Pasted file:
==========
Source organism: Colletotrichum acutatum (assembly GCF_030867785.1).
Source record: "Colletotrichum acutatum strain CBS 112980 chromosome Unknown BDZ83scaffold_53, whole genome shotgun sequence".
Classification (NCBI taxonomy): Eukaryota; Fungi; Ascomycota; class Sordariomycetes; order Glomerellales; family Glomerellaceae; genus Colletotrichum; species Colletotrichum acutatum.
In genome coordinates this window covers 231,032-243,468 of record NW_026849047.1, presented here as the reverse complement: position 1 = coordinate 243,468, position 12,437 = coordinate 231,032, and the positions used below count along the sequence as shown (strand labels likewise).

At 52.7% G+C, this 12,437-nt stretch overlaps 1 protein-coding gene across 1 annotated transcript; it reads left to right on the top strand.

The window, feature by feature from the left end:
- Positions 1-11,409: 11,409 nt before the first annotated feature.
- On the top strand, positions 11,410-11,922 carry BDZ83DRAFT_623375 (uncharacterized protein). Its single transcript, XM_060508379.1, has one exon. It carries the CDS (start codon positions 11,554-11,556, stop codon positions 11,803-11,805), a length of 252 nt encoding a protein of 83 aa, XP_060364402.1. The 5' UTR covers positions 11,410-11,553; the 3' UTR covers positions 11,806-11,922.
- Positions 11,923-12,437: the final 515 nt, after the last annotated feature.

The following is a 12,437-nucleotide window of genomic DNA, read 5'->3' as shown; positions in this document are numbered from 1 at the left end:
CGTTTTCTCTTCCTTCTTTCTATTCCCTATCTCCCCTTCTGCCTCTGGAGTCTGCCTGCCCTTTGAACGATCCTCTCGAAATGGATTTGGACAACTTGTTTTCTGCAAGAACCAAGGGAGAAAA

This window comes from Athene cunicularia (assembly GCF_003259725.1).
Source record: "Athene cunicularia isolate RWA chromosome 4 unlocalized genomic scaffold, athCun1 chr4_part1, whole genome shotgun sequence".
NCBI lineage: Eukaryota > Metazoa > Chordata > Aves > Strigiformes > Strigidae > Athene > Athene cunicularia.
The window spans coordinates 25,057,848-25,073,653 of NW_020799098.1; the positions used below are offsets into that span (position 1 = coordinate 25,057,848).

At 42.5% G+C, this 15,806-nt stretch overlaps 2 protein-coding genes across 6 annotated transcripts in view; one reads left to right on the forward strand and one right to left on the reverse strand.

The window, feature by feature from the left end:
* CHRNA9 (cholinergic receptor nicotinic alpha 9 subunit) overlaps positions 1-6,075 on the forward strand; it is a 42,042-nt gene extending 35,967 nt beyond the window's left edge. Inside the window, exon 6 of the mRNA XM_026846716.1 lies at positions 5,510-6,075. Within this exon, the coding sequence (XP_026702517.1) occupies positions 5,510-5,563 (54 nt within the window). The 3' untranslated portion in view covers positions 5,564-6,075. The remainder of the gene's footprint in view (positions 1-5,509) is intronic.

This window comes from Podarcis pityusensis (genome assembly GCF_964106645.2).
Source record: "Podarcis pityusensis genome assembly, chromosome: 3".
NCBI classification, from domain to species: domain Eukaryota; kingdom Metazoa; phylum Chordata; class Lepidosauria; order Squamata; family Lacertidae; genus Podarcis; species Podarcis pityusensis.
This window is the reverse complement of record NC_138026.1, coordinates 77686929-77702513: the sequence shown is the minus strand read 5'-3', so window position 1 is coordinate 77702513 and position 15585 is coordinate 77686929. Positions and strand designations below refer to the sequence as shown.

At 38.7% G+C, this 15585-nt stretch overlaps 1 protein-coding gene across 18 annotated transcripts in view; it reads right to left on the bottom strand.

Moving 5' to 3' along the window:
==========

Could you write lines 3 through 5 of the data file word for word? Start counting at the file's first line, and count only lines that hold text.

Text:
Classification (NCBI taxonomy): Eukaryota; Fungi; Ascomycota; class Sordariomycetes; order Glomerellales; family Glomerellaceae; genus Colletotrichum; species Colletotrichum acutatum.
In genome coordinates this window covers 231,032-243,468 of record NW_026849047.1, presented here as the reverse complement: position 1 = coordinate 243,468, position 12,437 = coordinate 231,032, and the positions used below count along the sequence as shown (strand labels likewise).

At 52.7% G+C, this 12,437-nt stretch overlaps 1 protein-coding gene across 1 annotated transcript; it reads left to right on the top strand.